In November 2016, the patient complained palpitation, sleep disturbance and weight loss amid normal appetite. An examination in a primary care facility revealed an increase in free T4 levels to to 35.2 pmol/L; subsequently, L-thyroxine was withdrawn. However, even 2 months after the discontinuation of the drug (February 2017), free T4 levels remained elevated (38.8 pmol/L).

In May 2017, due to the persistence of complaints, the patient visited NMRCN; her examination revealed an increase in free T4 levels to 54.1 pmol/L, a suppression of TSH levels to <0.01 ng/ml and a thyroid receptor antibody titre of 33.093 U/L (≤1 U/L). Ultrasound of the thyroid gland revealed a total volume of 19.4 cm3 (normal volume ≤18 cm3), diffuse structure and a nodular formation 9 mm in diameter in the right lobe with CDI; furthermore, a marked increase in blood flow in both lobes was noted. Thus, DTG was diagnosed, and tyrosol therapy (30 mg/day) was prescribed. Drug dose titration was performed with TSH and free T4 levels under control. Given the high titre of AT to the TSH receptor, radioiodine therapy was recommended for the patient; however, the patient refused the proposed treatment and continued taking the drugs. In November 2017, under tyrosol (10 mg/day) therapy, the TSH level was 14.7 mU/L and free T4 level was 2.3 pmol/L; therefore, tyrosol dose was reduced and L-thyroxine (50 μg/day) was incorporated into the therapy. Ultrasound revealed a marked increase (up to 37.4 cm3) in the thyroid gland volume. In May 2018, under tyrosol (5 mg/day) and L-thyroxine (50 μg/day), the TSH level decreased to 1.35 mU/L and free T4 level increased to 9.35 pmol/L. Ultrasound revealed a decrease in the thyroid gland volume to 19.2 cm3 (normal volulme ≤18 cm3) was registered.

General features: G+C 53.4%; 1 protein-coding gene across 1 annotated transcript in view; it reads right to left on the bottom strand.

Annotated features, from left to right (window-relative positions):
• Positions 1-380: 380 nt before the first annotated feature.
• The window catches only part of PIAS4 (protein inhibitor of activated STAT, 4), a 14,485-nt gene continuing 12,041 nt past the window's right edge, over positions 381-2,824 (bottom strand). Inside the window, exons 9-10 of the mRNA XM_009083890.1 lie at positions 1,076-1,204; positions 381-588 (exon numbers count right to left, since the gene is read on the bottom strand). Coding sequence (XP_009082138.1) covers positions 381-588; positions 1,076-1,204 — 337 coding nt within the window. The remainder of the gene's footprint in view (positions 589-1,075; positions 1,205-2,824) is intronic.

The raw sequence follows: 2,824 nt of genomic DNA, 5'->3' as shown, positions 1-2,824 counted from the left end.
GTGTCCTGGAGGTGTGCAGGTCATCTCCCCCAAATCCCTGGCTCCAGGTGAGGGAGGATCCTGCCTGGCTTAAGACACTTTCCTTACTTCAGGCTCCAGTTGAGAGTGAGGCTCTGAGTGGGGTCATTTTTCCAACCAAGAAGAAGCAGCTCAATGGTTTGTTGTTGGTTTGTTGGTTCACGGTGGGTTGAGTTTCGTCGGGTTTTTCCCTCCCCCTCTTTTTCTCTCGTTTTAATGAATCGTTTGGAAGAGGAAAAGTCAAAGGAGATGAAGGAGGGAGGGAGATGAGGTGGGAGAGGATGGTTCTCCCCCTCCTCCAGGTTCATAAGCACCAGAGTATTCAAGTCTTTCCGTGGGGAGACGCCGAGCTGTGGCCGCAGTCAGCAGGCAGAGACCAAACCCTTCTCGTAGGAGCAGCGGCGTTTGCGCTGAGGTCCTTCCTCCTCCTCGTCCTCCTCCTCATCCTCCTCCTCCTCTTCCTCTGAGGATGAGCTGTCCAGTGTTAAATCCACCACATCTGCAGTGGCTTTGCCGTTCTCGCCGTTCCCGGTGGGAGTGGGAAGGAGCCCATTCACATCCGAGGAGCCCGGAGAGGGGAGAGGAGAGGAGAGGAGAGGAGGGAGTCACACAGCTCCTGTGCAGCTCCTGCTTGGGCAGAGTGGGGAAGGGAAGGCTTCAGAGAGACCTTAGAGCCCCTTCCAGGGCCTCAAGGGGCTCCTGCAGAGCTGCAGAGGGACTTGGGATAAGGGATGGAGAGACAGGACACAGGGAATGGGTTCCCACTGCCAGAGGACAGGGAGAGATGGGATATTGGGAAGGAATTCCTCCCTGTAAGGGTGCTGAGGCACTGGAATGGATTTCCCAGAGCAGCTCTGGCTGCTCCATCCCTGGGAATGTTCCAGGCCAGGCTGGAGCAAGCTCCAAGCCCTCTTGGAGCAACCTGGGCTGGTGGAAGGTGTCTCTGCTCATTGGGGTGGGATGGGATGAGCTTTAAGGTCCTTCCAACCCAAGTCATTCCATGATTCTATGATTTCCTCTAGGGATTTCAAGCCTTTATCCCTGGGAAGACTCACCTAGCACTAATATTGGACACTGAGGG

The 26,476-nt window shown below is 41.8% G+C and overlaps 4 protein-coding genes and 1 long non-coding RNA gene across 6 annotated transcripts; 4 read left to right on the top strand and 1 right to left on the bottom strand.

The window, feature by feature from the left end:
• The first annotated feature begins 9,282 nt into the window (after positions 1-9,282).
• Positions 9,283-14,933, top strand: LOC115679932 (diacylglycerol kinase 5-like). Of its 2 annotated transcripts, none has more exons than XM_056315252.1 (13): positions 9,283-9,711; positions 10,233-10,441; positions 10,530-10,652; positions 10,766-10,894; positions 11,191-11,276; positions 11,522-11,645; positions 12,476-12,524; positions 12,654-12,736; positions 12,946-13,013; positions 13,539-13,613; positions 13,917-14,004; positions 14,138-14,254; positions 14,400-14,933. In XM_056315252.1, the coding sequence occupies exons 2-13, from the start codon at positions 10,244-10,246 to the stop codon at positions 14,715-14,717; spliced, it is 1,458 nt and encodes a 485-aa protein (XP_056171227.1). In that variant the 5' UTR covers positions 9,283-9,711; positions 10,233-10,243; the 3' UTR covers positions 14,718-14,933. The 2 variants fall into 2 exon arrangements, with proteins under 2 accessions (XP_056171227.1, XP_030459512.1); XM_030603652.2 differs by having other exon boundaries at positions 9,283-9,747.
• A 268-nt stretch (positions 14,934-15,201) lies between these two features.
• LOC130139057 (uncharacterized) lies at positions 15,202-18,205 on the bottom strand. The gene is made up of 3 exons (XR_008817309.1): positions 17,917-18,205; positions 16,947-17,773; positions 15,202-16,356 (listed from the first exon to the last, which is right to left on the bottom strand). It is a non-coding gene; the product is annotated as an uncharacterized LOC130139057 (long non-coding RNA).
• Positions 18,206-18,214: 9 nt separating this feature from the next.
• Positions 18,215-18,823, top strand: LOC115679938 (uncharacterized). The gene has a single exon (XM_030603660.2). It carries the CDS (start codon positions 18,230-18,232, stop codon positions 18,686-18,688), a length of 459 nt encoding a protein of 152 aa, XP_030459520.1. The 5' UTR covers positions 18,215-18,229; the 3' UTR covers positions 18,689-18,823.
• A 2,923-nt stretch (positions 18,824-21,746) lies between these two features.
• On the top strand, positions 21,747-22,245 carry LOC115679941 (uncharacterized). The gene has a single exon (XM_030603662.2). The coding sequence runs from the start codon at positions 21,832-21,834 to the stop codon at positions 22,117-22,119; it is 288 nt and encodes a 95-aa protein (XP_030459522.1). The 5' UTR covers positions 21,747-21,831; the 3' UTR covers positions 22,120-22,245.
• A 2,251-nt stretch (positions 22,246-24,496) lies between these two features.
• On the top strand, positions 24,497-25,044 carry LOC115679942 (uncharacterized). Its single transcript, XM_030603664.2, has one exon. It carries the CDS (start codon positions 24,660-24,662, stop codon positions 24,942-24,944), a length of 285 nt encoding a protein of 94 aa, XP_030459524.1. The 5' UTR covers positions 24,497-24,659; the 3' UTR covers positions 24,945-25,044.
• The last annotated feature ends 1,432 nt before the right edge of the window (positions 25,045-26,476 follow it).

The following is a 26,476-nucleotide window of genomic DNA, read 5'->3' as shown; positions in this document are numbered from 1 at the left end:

Outcome and follow-up results

In July 2018, radioiodine therapy was performed. After 2 months, the free T4 level was decreased to 7.05 pmol/L and TSH to 1.11 mU/L; consequently, L-thyroxine therapy was resumed.

Discussion